The heatwave health alert issued by Public Health England has been extended to Friday as much of the country continues to swelter under high temperatures.
Experts said the heatwaves in the summer of 2020 caused more than 2,500 premature deaths and that the climate crisis is making heatwaves more intense and more frequent.
PHE’s level 3 heat-health alert requires social and healthcare services to take specific action to protect high-risk groups, such as older people, children and babies. The Met Office issued its first ever extreme heat warning for the UK on Monday.
“Everybody can be affected by high temperatures and most people are aware of good health advice for coping with hot weather,” said Dr Owen Landeg at PHE. “However, it’s important to keep checking on those who are most vulnerable such as older people and those with heart or lung conditions.”
Among the advice from PHE is to stay cool indoors, closing curtains on rooms that face the sun, drink plenty of water and avoid excess alcohol, and walk in the shade, use sunscreen and wear a wide-brimmed hat, if you have to go out.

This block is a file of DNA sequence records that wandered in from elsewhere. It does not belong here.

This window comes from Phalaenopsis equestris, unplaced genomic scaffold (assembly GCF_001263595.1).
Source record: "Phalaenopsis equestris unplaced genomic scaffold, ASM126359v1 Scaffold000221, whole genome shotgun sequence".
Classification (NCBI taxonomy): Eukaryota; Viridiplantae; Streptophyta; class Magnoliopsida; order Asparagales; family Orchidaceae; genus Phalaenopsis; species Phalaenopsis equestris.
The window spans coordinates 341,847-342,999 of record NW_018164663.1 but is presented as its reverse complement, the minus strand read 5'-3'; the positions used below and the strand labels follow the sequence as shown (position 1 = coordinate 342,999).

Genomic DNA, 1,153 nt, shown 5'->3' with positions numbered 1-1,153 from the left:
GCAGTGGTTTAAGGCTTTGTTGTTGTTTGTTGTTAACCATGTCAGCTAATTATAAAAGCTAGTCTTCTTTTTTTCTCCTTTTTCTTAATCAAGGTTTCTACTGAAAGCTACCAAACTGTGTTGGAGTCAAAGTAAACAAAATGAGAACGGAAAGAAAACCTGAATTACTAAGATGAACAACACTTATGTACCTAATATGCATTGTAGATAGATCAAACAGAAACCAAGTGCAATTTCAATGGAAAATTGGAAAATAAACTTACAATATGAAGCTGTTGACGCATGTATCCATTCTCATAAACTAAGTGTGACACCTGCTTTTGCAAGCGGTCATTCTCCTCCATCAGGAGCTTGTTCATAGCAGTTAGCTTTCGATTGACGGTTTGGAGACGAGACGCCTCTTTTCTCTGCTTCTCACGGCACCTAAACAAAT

Steven Ramsdale at the Met Office said: “High temperatures are going to continue through a large part of this week, with temperatures regularly in the high-20s and low-30s celsius by day, along with high overnight temperatures.
“Many areas of the UK will continue to reach heatwave thresholds, and whilst the highest temperatures are likely to be in central and southern parts of the UK, some of the most unusually high temperatures are likely to be seen over parts of the west, particularly over Northern Ireland. Temperatures should fall for most areas into the weekend.”
Climate extremes expert Vikki Thompson at the University of Bristol said: “Heatwaves can have devastating impacts on human health. 在夏天 2020 heatwaves led to an estimated total excess mortality of 2,556. Hot weather causes deaths due to cardio and respiratory problems caused by increased strain on the heart and lungs.
“Heatwaves are one of the weather extremes that are most easily linked to climate change, which is already affecting us here in the UK,” said Rob Thompson, a meteorologist at the University of Reading. ”British heatwaves are already hotter and last longer, compared to just a few decades ago. We can expect that extreme summer heatwaves of the type that can kill people in the UK will become a regular occurrence.”
Climate scientist Michael Byrne at the University of St Andrews said: ”[The heat warnings are] a stark reminder of the dangerous and accelerating impacts of global warming. Extreme heat is a severe threat to public health that – as pointed out by the Climate Change Committee only last month – the UK is woefully underprepared to deal with.”